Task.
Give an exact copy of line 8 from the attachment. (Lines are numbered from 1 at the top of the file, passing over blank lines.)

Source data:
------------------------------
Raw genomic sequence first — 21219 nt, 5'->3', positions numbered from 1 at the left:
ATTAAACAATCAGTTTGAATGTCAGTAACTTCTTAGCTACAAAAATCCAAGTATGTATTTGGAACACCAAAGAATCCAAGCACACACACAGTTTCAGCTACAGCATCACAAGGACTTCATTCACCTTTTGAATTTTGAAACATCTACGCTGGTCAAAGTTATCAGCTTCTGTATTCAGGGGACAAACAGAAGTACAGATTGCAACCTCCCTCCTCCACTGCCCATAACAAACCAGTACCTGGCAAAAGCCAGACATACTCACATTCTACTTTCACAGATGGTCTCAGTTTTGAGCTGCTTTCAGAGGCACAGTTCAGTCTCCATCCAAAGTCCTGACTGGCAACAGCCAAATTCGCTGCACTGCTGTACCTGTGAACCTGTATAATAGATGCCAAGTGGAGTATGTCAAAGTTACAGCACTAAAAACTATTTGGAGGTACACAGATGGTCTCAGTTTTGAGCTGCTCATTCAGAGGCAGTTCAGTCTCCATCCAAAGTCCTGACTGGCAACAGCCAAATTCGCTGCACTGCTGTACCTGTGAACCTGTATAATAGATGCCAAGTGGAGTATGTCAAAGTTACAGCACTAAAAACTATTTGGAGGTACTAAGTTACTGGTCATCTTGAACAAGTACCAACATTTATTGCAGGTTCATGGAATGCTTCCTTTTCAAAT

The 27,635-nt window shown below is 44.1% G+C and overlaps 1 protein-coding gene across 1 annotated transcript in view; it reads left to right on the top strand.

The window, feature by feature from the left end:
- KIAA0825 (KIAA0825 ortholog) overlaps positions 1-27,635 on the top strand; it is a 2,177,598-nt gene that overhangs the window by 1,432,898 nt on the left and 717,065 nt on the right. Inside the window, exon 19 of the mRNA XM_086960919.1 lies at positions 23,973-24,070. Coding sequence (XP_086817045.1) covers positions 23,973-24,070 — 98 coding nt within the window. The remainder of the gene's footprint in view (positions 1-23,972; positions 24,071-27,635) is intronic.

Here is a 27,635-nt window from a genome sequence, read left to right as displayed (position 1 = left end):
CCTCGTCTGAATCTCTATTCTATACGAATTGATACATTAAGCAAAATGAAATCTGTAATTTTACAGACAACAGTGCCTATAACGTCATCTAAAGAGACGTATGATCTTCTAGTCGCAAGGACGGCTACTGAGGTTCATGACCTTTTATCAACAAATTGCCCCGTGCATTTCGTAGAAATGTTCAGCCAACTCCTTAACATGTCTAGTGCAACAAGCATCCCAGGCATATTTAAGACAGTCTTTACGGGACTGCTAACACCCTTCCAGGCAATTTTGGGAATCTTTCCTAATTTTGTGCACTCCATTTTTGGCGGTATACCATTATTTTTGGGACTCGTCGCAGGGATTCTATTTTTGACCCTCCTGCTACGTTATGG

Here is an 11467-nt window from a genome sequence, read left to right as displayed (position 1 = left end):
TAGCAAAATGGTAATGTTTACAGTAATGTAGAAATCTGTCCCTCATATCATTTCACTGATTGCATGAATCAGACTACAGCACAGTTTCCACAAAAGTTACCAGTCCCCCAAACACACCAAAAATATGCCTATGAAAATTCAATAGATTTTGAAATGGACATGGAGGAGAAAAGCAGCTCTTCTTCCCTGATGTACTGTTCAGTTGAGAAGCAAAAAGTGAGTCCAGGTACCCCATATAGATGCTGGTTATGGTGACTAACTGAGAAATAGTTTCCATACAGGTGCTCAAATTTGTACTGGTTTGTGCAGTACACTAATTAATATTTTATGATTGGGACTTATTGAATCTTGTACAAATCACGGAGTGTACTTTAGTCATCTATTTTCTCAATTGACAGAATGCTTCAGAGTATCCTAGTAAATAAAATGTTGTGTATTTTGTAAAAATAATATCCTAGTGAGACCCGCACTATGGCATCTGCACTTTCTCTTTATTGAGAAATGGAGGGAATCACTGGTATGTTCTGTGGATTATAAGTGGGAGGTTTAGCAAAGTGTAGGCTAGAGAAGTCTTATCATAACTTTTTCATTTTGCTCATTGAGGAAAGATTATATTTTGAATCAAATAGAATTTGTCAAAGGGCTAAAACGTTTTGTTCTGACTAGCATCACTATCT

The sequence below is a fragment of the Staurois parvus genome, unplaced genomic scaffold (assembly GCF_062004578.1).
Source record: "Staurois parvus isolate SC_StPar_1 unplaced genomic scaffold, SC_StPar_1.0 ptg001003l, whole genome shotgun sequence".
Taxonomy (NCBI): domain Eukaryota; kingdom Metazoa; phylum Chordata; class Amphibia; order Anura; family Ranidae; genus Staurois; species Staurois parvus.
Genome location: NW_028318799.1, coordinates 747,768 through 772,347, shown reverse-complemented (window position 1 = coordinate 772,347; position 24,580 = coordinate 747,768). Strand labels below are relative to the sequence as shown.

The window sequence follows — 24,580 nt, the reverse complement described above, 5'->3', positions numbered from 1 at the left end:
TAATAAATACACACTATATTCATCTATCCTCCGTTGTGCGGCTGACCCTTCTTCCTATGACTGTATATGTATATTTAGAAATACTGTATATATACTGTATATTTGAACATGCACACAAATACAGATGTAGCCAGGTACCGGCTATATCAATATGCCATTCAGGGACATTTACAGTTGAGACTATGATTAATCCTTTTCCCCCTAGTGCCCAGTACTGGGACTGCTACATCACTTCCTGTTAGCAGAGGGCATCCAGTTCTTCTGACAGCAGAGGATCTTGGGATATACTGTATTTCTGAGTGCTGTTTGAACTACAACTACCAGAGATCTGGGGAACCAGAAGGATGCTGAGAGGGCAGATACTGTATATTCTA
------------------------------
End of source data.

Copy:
Here is an 11467-nt window from a genome sequence, read left to right as displayed (position 1 = left end):